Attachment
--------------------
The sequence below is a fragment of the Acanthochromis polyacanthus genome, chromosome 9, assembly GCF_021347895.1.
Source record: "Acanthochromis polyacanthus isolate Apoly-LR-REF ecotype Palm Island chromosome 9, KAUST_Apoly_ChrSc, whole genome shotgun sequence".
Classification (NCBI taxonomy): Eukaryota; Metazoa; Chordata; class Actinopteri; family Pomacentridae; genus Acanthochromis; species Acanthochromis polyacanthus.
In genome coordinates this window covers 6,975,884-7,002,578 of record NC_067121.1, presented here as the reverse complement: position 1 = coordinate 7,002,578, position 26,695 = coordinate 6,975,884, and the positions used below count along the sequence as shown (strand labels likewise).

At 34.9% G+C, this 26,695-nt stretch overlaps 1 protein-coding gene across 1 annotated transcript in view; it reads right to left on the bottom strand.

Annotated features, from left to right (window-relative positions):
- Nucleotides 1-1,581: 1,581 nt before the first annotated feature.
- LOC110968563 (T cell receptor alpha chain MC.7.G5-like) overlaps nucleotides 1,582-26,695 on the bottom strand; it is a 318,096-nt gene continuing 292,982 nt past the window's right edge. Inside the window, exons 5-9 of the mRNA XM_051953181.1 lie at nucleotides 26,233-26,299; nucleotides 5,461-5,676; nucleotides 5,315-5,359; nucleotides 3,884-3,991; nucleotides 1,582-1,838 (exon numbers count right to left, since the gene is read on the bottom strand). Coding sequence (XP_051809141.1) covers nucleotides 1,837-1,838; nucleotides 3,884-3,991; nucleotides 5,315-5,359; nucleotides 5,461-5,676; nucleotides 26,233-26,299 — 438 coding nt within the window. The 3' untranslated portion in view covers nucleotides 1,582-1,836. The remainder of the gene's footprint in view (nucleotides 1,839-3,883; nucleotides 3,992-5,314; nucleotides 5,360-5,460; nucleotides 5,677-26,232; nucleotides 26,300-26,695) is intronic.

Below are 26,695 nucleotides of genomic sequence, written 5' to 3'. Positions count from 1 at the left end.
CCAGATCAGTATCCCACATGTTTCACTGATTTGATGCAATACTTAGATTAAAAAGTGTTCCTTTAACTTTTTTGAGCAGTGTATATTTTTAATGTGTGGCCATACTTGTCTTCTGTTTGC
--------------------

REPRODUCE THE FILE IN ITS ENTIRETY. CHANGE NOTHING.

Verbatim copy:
The sequence below is a fragment of the Acanthochromis polyacanthus genome, chromosome 9, assembly GCF_021347895.1.
Source record: "Acanthochromis polyacanthus isolate Apoly-LR-REF ecotype Palm Island chromosome 9, KAUST_Apoly_ChrSc, whole genome shotgun sequence".
Classification (NCBI taxonomy): Eukaryota; Metazoa; Chordata; class Actinopteri; family Pomacentridae; genus Acanthochromis; species Acanthochromis polyacanthus.
In genome coordinates this window covers 6,975,884-7,002,578 of record NC_067121.1, presented here as the reverse complement: position 1 = coordinate 7,002,578, position 26,695 = coordinate 6,975,884, and the positions used below count along the sequence as shown (strand labels likewise).

At 34.9% G+C, this 26,695-nt stretch overlaps 1 protein-coding gene across 1 annotated transcript in view; it reads right to left on the bottom strand.

Annotated features, from left to right (window-relative positions):
- Nucleotides 1-1,581: 1,581 nt before the first annotated feature.
- LOC110968563 (T cell receptor alpha chain MC.7.G5-like) overlaps nucleotides 1,582-26,695 on the bottom strand; it is a 318,096-nt gene continuing 292,982 nt past the window's right edge. Inside the window, exons 5-9 of the mRNA XM_051953181.1 lie at nucleotides 26,233-26,299; nucleotides 5,461-5,676; nucleotides 5,315-5,359; nucleotides 3,884-3,991; nucleotides 1,582-1,838 (exon numbers count right to left, since the gene is read on the bottom strand). Coding sequence (XP_051809141.1) covers nucleotides 1,837-1,838; nucleotides 3,884-3,991; nucleotides 5,315-5,359; nucleotides 5,461-5,676; nucleotides 26,233-26,299 — 438 coding nt within the window. The 3' untranslated portion in view covers nucleotides 1,582-1,836. The remainder of the gene's footprint in view (nucleotides 1,839-3,883; nucleotides 3,992-5,314; nucleotides 5,360-5,460; nucleotides 5,677-26,232; nucleotides 26,300-26,695) is intronic.

Below are 26,695 nucleotides of genomic sequence, written 5' to 3'. Positions count from 1 at the left end.
CCAGATCAGTATCCCACATGTTTCACTGATTTGATGCAATACTTAGATTAAAAAGTGTTCCTTTAACTTTTTTGAGCAGTGTATATTTTTAATGTGTGGCCATACTTGTCTTCTGTTTGC